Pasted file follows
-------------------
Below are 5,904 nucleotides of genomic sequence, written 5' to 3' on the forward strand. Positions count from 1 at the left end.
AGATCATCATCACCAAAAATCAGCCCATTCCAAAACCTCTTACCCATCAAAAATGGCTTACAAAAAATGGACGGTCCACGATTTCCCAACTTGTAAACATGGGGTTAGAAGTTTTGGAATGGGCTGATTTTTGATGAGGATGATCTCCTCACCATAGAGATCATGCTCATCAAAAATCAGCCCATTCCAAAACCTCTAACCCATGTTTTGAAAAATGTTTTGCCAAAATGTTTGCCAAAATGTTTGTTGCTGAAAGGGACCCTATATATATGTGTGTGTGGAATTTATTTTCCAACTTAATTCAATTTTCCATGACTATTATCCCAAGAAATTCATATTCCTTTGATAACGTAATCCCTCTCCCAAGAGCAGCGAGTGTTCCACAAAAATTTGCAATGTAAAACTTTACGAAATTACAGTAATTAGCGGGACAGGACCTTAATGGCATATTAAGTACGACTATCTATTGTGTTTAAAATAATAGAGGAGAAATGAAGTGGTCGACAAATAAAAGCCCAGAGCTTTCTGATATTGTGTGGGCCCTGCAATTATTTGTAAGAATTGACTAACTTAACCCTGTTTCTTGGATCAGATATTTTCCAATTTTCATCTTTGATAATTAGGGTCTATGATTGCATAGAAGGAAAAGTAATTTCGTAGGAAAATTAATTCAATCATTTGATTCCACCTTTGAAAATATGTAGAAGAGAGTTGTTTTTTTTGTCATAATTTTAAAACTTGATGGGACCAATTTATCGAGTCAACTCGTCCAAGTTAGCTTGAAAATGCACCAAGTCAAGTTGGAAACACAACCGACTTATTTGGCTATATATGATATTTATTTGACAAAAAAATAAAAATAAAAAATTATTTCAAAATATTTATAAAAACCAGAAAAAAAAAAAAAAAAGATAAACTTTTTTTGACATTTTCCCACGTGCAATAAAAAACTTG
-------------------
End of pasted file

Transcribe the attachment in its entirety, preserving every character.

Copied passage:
Below are 5,904 nucleotides of genomic sequence, written 5' to 3' on the forward strand. Positions count from 1 at the left end.
AGATCATCATCACCAAAAATCAGCCCATTCCAAAACCTCTTACCCATCAAAAATGGCTTACAAAAAATGGACGGTCCACGATTTCCCAACTTGTAAACATGGGGTTAGAAGTTTTGGAATGGGCTGATTTTTGATGAGGATGATCTCCTCACCATAGAGATCATGCTCATCAAAAATCAGCCCATTCCAAAACCTCTAACCCATGTTTTGAAAAATGTTTTGCCAAAATGTTTGCCAAAATGTTTGTTGCTGAAAGGGACCCTATATATATGTGTGTGTGGAATTTATTTTCCAACTTAATTCAATTTTCCATGACTATTATCCCAAGAAATTCATATTCCTTTGATAACGTAATCCCTCTCCCAAGAGCAGCGAGTGTTCCACAAAAATTTGCAATGTAAAACTTTACGAAATTACAGTAATTAGCGGGACAGGACCTTAATGGCATATTAAGTACGACTATCTATTGTGTTTAAAATAATAGAGGAGAAATGAAGTGGTCGACAAATAAAAGCCCAGAGCTTTCTGATATTGTGTGGGCCCTGCAATTATTTGTAAGAATTGACTAACTTAACCCTGTTTCTTGGATCAGATATTTTCCAATTTTCATCTTTGATAATTAGGGTCTATGATTGCATAGAAGGAAAAGTAATTTCGTAGGAAAATTAATTCAATCATTTGATTCCACCTTTGAAAATATGTAGAAGAGAGTTGTTTTTTTTGTCATAATTTTAAAACTTGATGGGACCAATTTATCGAGTCAACTCGTCCAAGTTAGCTTGAAAATGCACCAAGTCAAGTTGGAAACACAACCGACTTATTTGGCTATATATGATATTTATTTGACAAAAAAATAAAAATAAAAAATTATTTCAAAATATTTATAAAAACCAGAAAAAAAAAAAAAAAAGATAAACTTTTTTTGACATTTTCCCACGTGCAATAAAAAACTTG